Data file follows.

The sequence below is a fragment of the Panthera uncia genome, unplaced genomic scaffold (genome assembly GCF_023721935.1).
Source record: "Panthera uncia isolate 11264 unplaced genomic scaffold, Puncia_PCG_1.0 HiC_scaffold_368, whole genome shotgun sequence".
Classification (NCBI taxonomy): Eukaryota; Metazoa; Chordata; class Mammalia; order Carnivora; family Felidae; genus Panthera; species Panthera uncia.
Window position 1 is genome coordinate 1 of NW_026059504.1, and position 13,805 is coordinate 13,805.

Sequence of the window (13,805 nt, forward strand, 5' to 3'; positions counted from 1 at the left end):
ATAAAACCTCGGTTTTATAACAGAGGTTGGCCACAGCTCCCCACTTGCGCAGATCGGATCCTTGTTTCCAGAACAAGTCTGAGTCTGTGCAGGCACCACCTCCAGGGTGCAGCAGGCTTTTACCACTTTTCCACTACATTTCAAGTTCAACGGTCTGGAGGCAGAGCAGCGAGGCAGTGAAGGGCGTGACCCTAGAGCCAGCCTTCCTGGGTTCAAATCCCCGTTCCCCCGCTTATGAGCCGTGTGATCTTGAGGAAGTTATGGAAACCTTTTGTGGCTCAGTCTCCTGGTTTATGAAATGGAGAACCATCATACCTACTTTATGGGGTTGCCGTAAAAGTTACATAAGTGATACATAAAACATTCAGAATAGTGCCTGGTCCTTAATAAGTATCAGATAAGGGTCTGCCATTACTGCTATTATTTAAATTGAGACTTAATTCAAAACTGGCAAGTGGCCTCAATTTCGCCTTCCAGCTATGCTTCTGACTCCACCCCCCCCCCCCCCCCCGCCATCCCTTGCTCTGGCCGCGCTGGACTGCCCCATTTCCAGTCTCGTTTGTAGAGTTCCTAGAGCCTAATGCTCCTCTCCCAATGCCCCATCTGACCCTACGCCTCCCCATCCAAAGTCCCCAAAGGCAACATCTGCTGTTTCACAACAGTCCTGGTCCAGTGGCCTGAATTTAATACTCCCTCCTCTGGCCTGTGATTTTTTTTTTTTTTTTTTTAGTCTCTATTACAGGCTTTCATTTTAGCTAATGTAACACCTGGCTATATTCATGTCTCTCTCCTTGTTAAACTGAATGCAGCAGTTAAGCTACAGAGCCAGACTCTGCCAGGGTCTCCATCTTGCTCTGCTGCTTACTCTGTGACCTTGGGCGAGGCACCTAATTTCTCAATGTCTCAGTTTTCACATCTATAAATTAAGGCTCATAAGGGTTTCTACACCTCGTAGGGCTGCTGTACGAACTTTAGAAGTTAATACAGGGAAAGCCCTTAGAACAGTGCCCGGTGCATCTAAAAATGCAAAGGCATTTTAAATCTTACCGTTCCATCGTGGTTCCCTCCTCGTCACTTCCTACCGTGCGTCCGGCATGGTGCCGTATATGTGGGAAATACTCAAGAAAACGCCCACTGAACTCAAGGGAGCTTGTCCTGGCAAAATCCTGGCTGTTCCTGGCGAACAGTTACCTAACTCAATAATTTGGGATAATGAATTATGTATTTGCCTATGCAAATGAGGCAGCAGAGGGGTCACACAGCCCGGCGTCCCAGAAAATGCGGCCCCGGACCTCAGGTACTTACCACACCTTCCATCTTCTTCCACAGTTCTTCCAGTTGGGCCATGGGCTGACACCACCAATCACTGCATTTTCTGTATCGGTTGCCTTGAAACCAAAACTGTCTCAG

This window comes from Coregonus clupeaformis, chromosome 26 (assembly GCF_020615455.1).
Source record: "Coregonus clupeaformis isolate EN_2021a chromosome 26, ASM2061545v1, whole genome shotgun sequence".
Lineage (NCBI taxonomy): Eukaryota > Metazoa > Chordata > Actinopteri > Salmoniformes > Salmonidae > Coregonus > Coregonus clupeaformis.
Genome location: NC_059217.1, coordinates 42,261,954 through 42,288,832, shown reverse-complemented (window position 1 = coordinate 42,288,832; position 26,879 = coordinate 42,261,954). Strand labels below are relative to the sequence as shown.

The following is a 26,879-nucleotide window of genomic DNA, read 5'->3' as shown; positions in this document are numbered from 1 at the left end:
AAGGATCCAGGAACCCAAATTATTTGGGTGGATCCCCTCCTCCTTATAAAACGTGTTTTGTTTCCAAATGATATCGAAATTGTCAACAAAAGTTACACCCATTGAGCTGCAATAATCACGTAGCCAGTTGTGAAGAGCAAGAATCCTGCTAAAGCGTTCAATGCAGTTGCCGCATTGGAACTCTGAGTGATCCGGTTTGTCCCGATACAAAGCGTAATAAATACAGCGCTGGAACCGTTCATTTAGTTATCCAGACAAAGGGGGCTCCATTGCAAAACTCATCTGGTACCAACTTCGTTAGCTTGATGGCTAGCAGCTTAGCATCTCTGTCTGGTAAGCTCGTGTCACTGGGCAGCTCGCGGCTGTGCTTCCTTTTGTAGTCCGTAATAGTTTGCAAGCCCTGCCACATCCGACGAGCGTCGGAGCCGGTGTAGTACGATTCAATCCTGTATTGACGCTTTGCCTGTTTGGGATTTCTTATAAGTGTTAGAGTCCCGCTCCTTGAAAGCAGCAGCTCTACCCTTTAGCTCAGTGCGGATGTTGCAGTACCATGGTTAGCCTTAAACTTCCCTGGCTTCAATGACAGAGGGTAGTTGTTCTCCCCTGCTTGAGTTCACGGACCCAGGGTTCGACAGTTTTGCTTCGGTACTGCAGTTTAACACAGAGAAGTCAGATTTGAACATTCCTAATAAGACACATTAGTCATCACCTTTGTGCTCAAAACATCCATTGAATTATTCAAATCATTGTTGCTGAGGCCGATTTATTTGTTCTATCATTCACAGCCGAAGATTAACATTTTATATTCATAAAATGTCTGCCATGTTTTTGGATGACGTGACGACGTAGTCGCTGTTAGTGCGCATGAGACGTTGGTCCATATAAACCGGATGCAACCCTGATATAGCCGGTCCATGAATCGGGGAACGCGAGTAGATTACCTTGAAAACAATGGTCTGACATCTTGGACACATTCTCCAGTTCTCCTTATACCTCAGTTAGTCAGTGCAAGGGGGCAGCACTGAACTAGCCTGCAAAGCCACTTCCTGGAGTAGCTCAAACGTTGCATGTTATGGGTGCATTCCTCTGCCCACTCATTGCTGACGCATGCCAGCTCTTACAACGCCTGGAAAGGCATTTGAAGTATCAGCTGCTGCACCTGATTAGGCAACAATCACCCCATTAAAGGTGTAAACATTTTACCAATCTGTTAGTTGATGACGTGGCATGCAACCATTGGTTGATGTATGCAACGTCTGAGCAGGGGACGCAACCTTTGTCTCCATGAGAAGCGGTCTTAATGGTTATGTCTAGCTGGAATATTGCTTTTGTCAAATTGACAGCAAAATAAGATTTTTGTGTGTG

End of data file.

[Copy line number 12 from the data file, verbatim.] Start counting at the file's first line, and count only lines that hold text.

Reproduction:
AAGGATCCAGGAACCCAAATTATTTGGGTGGATCCCCTCCTCCTTATAAAACGTGTTTTGTTTCCAAATGATATCGAAATTGTCAACAAAAGTTACACCCATTGAGCTGCAATAATCACGTAGCCAGTTGTGAAGAGCAAGAATCCTGCTAAAGCGTTCAATGCAGTTGCCGCATTGGAACTCTGAGTGATCCGGTTTGTCCCGATACAAAGCGTAATAAATACAGCGCTGGAACCGTTCATTTAGTTATCCAGACAAAGGGGGCTCCATTGCAAAACTCATCTGGTACCAACTTCGTTAGCTTGATGGCTAGCAGCTTAGCATCTCTGTCTGGTAAGCTCGTGTCACTGGGCAGCTCGCGGCTGTGCTTCCTTTTGTAGTCCGTAATAGTTTGCAAGCCCTGCCACATCCGACGAGCGTCGGAGCCGGTGTAGTACGATTCAATCCTGTATTGACGCTTTGCCTGTTTGGGATTTCTTATAAGTGTTAGAGTCCCGCTCCTTGAAAGCAGCAGCTCTACCCTTTAGCTCAGTGCGGATGTTGCAGTACCATGGTTAGCCTTAAACTTCCCTGGCTTCAATGACAGAGGGTAGTTGTTCTCCCCTGCTTGAGTTCACGGACCCAGGGTTCGACAGTTTTGCTTCGGTACTGCAGTTTAACACAGAGAAGTCAGATTTGAACATTCCTAATAAGACACATTAGTCATCACCTTTGTGCTCAAAACATCCATTGAATTATTCAAATCATTGTTGCTGAGGCCGATTTATTTGTTCTATCATTCACAGCCGAAGATTAACATTTTATATTCATAAAATGTCTGCCATGTTTTTGGATGACGTGACGACGTAGTCGCTGTTAGTGCGCATGAGACGTTGGTCCATATAAACCGGATGCAACCCTGATATAGCCGGTCCATGAATCGGGGAACGCGAGTAGATTACCTTGAAAACAATGGTCTGACATCTTGGACACATTCTCCAGTTCTCCTTATACCTCAGTTAGTCAGTGCAAGGGGGCAGCACTGAACTAGCCTGCAAAGCCACTTCCTGGAGTAGCTCAAACGTTGCATGTTATGGGTGCATTCCTCTGCCCACTCATTGCTGACGCATGCCAGCTCTTACAACGCCTGGAAAGGCATTTGAAGTATCAGCTGCTGCACCTGATTAGGCAACAATCACCCCATTAAAGGTGTAAACATTTTACCAATCTGTTAGTTGATGACGTGGCATGCAACCATTGGTTGATGTATGCAACGTCTGAGCAGGGGACGCAACCTTTGTCTCCATGAGAAGCGGTCTTAATGGTTATGTCTAGCTGGAATATTGCTTTTGTCAAATTGACAGCAAAATAAGATTTTTGTGTGTG